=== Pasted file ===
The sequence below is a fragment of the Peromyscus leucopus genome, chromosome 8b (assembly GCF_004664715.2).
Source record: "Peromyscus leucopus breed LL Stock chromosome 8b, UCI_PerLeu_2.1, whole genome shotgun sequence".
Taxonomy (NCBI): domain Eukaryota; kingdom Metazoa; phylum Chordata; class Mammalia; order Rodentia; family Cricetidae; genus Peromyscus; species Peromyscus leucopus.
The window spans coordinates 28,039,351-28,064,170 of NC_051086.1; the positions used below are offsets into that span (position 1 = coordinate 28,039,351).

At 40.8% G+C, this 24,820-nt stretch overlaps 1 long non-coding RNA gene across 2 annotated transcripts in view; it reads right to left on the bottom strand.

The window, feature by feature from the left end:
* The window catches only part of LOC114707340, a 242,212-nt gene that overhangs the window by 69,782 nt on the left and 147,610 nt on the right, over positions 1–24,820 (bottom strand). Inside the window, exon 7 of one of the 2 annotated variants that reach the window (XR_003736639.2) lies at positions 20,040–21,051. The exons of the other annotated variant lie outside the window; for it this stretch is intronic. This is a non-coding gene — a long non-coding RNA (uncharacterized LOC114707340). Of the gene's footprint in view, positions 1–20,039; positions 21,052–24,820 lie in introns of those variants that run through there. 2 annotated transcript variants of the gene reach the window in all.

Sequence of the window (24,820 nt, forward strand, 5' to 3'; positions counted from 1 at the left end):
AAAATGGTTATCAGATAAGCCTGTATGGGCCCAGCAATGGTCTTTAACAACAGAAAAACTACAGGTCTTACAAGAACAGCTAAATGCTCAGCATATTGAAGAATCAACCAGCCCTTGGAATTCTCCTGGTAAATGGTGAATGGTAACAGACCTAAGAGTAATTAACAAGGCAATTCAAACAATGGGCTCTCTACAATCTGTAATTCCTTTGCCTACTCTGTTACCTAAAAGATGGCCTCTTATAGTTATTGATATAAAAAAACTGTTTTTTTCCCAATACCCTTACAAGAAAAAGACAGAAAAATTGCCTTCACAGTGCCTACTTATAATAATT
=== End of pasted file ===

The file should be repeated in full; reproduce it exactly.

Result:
The sequence below is a fragment of the Peromyscus leucopus genome, chromosome 8b (assembly GCF_004664715.2).
Source record: "Peromyscus leucopus breed LL Stock chromosome 8b, UCI_PerLeu_2.1, whole genome shotgun sequence".
Taxonomy (NCBI): domain Eukaryota; kingdom Metazoa; phylum Chordata; class Mammalia; order Rodentia; family Cricetidae; genus Peromyscus; species Peromyscus leucopus.
The window spans coordinates 28,039,351-28,064,170 of NC_051086.1; the positions used below are offsets into that span (position 1 = coordinate 28,039,351).

At 40.8% G+C, this 24,820-nt stretch overlaps 1 long non-coding RNA gene across 2 annotated transcripts in view; it reads right to left on the bottom strand.

The window, feature by feature from the left end:
* The window catches only part of LOC114707340, a 242,212-nt gene that overhangs the window by 69,782 nt on the left and 147,610 nt on the right, over positions 1–24,820 (bottom strand). Inside the window, exon 7 of one of the 2 annotated variants that reach the window (XR_003736639.2) lies at positions 20,040–21,051. The exons of the other annotated variant lie outside the window; for it this stretch is intronic. This is a non-coding gene — a long non-coding RNA (uncharacterized LOC114707340). Of the gene's footprint in view, positions 1–20,039; positions 21,052–24,820 lie in introns of those variants that run through there. 2 annotated transcript variants of the gene reach the window in all.

Sequence of the window (24,820 nt, forward strand, 5' to 3'; positions counted from 1 at the left end):
AAAATGGTTATCAGATAAGCCTGTATGGGCCCAGCAATGGTCTTTAACAACAGAAAAACTACAGGTCTTACAAGAACAGCTAAATGCTCAGCATATTGAAGAATCAACCAGCCCTTGGAATTCTCCTGGTAAATGGTGAATGGTAACAGACCTAAGAGTAATTAACAAGGCAATTCAAACAATGGGCTCTCTACAATCTGTAATTCCTTTGCCTACTCTGTTACCTAAAAGATGGCCTCTTATAGTTATTGATATAAAAAAACTGTTTTTTTCCCAATACCCTTACAAGAAAAAGACAGAAAAATTGCCTTCACAGTGCCTACTTATAATAATT